Next on my list (I'm never taking summer classes again, I actually have time to get through a reading list!) is probably either Gettysburg: A Testing of Courage because I'm still in awe over my recent trip to Gettysburg and want to know more about what happened there, or The Book of Flying by Keither Miller. Here's the blurb on the back. "The Book of Flying is the story of Pico's quest to gain his wings in order to win the heart of the girl he loves--a journey in which he meets a robber queen, a lonely minotaur, a cannibal, an immortal beauty, and a dream seller. He will tell them his story and learn theirs. He will fall in love. He will duel with a mad painter. He will stand face to facw with himself, in a dark castle on a remote mountain peak, and survive the valleys of the country of death before he reaches the morning town, before he learns that sometimes you must lose yourself completely in order to discover who you really are." Doesn't that sound wonderful?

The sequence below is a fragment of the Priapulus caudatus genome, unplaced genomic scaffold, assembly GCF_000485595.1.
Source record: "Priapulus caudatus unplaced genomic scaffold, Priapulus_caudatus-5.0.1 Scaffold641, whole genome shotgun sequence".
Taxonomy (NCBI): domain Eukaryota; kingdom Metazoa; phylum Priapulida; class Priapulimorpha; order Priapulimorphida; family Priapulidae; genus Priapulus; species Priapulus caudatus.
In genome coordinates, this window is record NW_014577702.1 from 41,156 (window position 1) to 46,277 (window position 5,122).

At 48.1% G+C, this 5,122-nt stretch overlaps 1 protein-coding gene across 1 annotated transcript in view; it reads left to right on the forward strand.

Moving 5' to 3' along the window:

I do love fantasy. :)
Unfortunately, I was finishing the Kushiel's Dart series by Jacqueline Carey and my mom took the second book away from me in the middle. I ended up reading the third, Kushiel's Avatar, last night. I don't was disappointing. Mostly due to the heavy-handedness in the way the author dealt with religion, taking Judeo-Christian mythology and combining it with a (I think invented) pagan tradition along with a number of other gods. It just got incredibly annoying to recognize things and to have her referring to them with similar, but different names. I mean, Habiru instead of Hebrew? There was so much Hebrew taken outright, and then the Christian elements seemed an afterthought. I thought it lacked originality and rather than serve as something to relate to, it became annoying. Her sex scenes were only interesting sometimes. The political intrigue was truly where the story excelled and it's a pity it got swallowed under the religion. I'll probably finish the second book anyway, but it's just not my style. Especially not when I realize that I've discovered the basic formula to each of the books in the trilogy. If the formula's visible like that, it tends to detract from the story for me.